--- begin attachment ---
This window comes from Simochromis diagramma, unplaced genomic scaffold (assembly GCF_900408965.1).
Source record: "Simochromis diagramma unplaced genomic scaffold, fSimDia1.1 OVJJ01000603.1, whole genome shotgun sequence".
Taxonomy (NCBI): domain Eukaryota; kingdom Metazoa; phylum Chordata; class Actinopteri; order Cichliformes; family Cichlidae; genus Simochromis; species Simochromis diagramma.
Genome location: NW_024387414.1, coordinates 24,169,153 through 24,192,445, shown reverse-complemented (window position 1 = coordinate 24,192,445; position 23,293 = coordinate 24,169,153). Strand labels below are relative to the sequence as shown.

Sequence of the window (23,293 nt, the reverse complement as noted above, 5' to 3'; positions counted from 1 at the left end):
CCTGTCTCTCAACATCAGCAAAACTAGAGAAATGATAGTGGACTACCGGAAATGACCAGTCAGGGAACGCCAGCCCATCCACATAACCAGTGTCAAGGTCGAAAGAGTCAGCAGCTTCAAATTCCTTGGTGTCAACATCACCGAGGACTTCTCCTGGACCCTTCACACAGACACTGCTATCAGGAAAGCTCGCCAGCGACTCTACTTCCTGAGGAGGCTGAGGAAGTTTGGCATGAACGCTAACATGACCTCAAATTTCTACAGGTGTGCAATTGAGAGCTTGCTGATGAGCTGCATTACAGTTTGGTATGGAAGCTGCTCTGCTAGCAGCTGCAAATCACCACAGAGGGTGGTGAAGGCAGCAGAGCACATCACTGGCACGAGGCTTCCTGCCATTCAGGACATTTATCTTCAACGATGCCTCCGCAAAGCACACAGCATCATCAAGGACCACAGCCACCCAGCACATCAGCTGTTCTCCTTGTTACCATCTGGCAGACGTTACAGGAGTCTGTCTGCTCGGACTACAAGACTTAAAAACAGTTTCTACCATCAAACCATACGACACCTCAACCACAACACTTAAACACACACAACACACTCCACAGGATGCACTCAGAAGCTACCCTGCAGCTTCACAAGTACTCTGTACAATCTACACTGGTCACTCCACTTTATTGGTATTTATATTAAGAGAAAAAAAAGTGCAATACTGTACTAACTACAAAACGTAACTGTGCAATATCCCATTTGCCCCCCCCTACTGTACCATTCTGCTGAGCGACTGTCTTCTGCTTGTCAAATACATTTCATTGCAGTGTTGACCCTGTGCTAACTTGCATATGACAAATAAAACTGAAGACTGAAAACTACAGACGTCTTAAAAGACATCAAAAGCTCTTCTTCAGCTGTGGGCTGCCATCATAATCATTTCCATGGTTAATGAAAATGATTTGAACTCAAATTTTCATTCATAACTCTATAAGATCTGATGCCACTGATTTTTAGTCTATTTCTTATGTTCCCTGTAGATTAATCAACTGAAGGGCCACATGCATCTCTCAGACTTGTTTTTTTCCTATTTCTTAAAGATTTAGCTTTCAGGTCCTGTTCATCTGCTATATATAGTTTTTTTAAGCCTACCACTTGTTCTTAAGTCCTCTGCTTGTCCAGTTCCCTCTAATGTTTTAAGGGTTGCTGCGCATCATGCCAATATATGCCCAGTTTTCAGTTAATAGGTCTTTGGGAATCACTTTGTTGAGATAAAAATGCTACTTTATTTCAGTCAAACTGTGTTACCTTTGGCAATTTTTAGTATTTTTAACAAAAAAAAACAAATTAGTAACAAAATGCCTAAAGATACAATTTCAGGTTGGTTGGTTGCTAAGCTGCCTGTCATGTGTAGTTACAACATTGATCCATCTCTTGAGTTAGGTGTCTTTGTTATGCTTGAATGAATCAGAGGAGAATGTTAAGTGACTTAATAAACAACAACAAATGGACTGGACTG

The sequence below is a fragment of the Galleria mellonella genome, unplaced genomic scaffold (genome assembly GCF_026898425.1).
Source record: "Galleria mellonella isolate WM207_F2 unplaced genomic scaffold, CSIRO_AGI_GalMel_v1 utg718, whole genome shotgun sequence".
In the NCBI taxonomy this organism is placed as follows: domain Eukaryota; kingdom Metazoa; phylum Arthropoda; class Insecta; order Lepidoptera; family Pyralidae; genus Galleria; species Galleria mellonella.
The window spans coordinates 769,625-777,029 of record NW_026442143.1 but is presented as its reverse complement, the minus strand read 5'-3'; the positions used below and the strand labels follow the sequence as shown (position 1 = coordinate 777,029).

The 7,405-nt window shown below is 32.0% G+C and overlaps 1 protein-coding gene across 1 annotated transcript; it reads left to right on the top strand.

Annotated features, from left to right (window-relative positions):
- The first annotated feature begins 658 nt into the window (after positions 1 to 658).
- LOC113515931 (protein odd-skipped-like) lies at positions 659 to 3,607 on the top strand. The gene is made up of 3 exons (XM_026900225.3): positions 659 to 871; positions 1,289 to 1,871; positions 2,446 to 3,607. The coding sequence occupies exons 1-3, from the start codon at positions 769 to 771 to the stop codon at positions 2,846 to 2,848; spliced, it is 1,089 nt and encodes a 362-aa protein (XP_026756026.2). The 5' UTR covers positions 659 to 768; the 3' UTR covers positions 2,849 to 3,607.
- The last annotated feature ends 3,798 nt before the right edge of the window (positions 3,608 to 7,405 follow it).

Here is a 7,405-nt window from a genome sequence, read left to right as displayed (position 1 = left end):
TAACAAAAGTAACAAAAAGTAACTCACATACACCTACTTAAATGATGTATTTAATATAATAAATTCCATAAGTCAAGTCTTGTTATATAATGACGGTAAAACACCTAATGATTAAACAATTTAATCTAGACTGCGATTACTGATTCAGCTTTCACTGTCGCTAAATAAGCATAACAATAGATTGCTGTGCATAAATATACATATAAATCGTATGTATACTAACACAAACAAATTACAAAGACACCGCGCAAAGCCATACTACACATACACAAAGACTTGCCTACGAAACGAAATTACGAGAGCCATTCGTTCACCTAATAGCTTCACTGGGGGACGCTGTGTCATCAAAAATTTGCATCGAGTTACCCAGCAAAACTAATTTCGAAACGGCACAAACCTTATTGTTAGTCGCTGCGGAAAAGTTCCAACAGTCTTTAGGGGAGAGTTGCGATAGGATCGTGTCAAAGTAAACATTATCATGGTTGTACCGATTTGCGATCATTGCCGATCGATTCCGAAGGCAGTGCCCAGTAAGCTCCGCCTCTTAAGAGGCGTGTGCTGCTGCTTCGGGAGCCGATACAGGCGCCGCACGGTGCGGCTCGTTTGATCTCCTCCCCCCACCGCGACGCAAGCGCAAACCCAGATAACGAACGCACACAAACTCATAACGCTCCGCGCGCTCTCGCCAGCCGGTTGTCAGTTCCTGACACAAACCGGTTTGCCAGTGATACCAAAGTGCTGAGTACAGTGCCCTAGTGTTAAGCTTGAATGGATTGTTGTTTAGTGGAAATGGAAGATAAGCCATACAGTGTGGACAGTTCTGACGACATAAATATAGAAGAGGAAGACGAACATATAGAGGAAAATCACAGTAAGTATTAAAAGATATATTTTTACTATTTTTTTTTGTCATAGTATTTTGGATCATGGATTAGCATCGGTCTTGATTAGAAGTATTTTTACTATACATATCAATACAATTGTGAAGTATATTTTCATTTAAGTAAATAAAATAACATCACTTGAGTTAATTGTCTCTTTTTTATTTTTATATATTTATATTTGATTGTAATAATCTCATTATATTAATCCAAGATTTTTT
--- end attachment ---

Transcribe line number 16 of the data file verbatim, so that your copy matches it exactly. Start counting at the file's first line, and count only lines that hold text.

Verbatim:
Here is a 7,405-nt window from a genome sequence, read left to right as displayed (position 1 = left end):